Court Considers Jurisdiction in Context of Online Sales

Andrew Ottaway, B.A. (Hons.), LL.B.Business Litigation, Civil Litigation, Cross-Border Litigation, Enforcement of Foreign Judgments, Information Technology, Injunction & Specific Performance, Intellectual Property, Internet | Technology, Jurisdictional Challenges, Of Interest to US Counsel, Summary Judgment0 Comments

In Dish v. Shava, 2018 ONSC 2867 (CanLII), plaintiffs obtained judgment in Virginia, including an injunction, against the defendants, who were located in Ontario.  The plaintiffs then brought an action in Ontario seeking recognition and enforcement of the Virginia judgment and injunction in Ontario. On the motion for summary judgment, the Ontario Court considered whether the Virginia Court had exercised jurisdiction based on the Ontario test for jurisdiction: i.e. whether the defendants had a real and substantial connection with Virginia. The defendants owned and operated an interactive, commercial website through which users purchased TV set-top boxes.  The Ontario Court found that the defendants had a real substantial connection to Virginia based on the nature of the business they were operating, specifically: users in Virginia purchased the TV set-top boxes from the defendants’ website.  At least 193 customers with a Virginia shipping address purchased Shava TV product from the Defendants’ distributor … Read More

Mattresses and Slogans and Interlocutory Injunctions, Oh My! (Sleep Country Canada Inc. v. Sears Canada Inc.)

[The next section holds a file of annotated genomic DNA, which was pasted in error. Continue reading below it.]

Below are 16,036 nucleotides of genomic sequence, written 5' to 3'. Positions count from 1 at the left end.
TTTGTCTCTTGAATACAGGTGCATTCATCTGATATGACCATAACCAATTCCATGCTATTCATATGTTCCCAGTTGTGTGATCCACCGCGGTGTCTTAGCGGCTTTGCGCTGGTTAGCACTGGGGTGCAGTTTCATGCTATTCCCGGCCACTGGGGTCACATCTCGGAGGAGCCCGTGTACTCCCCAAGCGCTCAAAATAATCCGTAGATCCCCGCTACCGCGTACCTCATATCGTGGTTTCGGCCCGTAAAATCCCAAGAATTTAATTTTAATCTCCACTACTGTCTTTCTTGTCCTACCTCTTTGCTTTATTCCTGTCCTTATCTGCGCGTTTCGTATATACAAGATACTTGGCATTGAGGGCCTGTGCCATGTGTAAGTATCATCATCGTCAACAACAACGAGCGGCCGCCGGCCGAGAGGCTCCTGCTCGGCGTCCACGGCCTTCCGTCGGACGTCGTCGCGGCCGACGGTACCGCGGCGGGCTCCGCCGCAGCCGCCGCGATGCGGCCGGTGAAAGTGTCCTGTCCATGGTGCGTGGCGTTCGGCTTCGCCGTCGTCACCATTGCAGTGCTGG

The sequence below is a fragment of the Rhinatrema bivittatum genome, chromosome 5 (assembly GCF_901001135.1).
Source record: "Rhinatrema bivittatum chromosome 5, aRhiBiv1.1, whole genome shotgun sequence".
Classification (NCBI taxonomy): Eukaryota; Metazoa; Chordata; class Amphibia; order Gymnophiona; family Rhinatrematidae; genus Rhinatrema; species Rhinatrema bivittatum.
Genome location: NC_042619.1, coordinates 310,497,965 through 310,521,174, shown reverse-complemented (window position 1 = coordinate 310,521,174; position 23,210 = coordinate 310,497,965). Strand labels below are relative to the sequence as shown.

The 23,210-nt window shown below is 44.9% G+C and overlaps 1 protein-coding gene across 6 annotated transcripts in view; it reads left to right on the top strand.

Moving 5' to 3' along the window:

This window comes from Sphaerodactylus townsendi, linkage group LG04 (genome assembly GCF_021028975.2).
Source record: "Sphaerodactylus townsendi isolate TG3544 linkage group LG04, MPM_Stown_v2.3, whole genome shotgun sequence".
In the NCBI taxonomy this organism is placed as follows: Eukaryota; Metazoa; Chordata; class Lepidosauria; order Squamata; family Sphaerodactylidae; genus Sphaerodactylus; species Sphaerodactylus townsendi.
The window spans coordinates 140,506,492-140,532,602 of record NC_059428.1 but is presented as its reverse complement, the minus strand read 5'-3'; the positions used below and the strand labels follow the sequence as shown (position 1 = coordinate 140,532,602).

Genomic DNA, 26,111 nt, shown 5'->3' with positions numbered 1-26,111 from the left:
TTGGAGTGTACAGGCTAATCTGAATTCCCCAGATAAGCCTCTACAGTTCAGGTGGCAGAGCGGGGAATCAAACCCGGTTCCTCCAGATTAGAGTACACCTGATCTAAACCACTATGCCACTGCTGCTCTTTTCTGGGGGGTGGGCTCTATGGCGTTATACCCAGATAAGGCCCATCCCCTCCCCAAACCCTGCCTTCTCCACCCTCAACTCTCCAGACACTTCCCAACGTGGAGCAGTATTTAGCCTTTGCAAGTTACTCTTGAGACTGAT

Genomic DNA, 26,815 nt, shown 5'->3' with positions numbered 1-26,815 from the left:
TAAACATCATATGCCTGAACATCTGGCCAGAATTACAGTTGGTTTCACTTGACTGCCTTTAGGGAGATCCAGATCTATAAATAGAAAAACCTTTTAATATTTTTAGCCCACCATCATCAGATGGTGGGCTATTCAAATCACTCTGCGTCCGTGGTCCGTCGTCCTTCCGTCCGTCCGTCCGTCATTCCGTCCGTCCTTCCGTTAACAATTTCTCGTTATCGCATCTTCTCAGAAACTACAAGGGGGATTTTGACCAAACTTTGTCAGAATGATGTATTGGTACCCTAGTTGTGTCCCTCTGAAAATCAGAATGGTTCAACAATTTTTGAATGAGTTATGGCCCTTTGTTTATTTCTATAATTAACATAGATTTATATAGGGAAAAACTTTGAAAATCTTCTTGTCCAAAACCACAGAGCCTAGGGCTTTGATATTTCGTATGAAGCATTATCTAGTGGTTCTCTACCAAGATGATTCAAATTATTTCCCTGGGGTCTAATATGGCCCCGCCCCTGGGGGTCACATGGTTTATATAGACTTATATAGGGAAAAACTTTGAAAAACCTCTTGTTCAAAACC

Janice Perri, B.A. (Summa Cum Laude)Brand Protection, Business Law, Business Litigation, Civil Litigation, Commercial, Injunction & Specific Performance, Intellectual Property, Passing Off, Trademark Infringement0 Comments

In Sleep Country Canada Inc. v. Sears Canada Inc., Sleep Country Canada Inc. (“Sleep Country”) was granted an interlocutory injunction against Sears Canada Inc. (“Sears”) to prevent Sears from using their slogan “THERE IS NO REASON TO BUY A MATTRESS ANYWHERE ELSE” while the trade-mark infringement litigation (in which Sleep Country claims Sears’ slogan infringes on Sleep Country’s trade-marked slogan of, “WHY BUY A MATTRESS ANYWHERE ELSE”) is ongoing.   The three-part test set out in RJR-MacDonald v. Canada (Attorney General) was ultimately satisfied. The heart of the case was not on whether this was a serious issue or on the balance of convenience, but rather, on whether irreparable harm was established.   The Court found in favour of Sleep Country’s arguments that confusion, depreciation of goodwill, and loss of distinctiveness would result, as well as, a loss of sales in the minimum 18-24-month period between the time of this hearing and the determination of the … Read More